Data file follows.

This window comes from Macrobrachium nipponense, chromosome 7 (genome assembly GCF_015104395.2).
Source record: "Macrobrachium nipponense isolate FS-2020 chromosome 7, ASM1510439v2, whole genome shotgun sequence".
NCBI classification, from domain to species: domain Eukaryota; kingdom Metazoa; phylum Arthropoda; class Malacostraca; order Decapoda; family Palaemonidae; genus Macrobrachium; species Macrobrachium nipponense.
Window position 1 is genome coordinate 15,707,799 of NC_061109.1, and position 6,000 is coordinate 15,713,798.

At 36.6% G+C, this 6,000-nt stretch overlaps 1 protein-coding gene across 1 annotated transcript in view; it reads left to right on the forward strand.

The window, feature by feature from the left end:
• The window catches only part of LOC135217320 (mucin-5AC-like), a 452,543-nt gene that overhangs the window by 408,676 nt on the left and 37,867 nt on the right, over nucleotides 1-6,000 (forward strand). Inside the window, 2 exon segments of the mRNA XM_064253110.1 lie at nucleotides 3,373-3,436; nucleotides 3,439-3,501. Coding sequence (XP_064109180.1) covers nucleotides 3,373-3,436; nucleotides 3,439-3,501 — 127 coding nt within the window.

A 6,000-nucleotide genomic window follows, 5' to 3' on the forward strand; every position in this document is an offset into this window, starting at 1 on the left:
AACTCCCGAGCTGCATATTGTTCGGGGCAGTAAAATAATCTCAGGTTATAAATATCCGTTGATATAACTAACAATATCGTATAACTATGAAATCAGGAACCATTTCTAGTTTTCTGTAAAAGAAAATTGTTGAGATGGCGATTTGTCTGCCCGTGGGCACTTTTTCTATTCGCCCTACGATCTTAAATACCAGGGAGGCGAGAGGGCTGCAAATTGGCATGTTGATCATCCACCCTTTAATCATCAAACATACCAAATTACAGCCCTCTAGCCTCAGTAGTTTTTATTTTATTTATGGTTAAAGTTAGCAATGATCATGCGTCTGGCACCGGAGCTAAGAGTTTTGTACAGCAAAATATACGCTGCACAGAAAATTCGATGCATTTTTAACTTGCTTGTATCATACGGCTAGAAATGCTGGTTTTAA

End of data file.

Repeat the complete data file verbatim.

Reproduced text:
This window comes from Macrobrachium nipponense, chromosome 7 (genome assembly GCF_015104395.2).
Source record: "Macrobrachium nipponense isolate FS-2020 chromosome 7, ASM1510439v2, whole genome shotgun sequence".
NCBI classification, from domain to species: domain Eukaryota; kingdom Metazoa; phylum Arthropoda; class Malacostraca; order Decapoda; family Palaemonidae; genus Macrobrachium; species Macrobrachium nipponense.
Window position 1 is genome coordinate 15,707,799 of NC_061109.1, and position 6,000 is coordinate 15,713,798.

At 36.6% G+C, this 6,000-nt stretch overlaps 1 protein-coding gene across 1 annotated transcript in view; it reads left to right on the forward strand.

The window, feature by feature from the left end:
• The window catches only part of LOC135217320 (mucin-5AC-like), a 452,543-nt gene that overhangs the window by 408,676 nt on the left and 37,867 nt on the right, over nucleotides 1-6,000 (forward strand). Inside the window, 2 exon segments of the mRNA XM_064253110.1 lie at nucleotides 3,373-3,436; nucleotides 3,439-3,501. Coding sequence (XP_064109180.1) covers nucleotides 3,373-3,436; nucleotides 3,439-3,501 — 127 coding nt within the window.

A 6,000-nucleotide genomic window follows, 5' to 3' on the forward strand; every position in this document is an offset into this window, starting at 1 on the left:
AACTCCCGAGCTGCATATTGTTCGGGGCAGTAAAATAATCTCAGGTTATAAATATCCGTTGATATAACTAACAATATCGTATAACTATGAAATCAGGAACCATTTCTAGTTTTCTGTAAAAGAAAATTGTTGAGATGGCGATTTGTCTGCCCGTGGGCACTTTTTCTATTCGCCCTACGATCTTAAATACCAGGGAGGCGAGAGGGCTGCAAATTGGCATGTTGATCATCCACCCTTTAATCATCAAACATACCAAATTACAGCCCTCTAGCCTCAGTAGTTTTTATTTTATTTATGGTTAAAGTTAGCAATGATCATGCGTCTGGCACCGGAGCTAAGAGTTTTGTACAGCAAAATATACGCTGCACAGAAAATTCGATGCATTTTTAACTTGCTTGTATCATACGGCTAGAAATGCTGGTTTTAA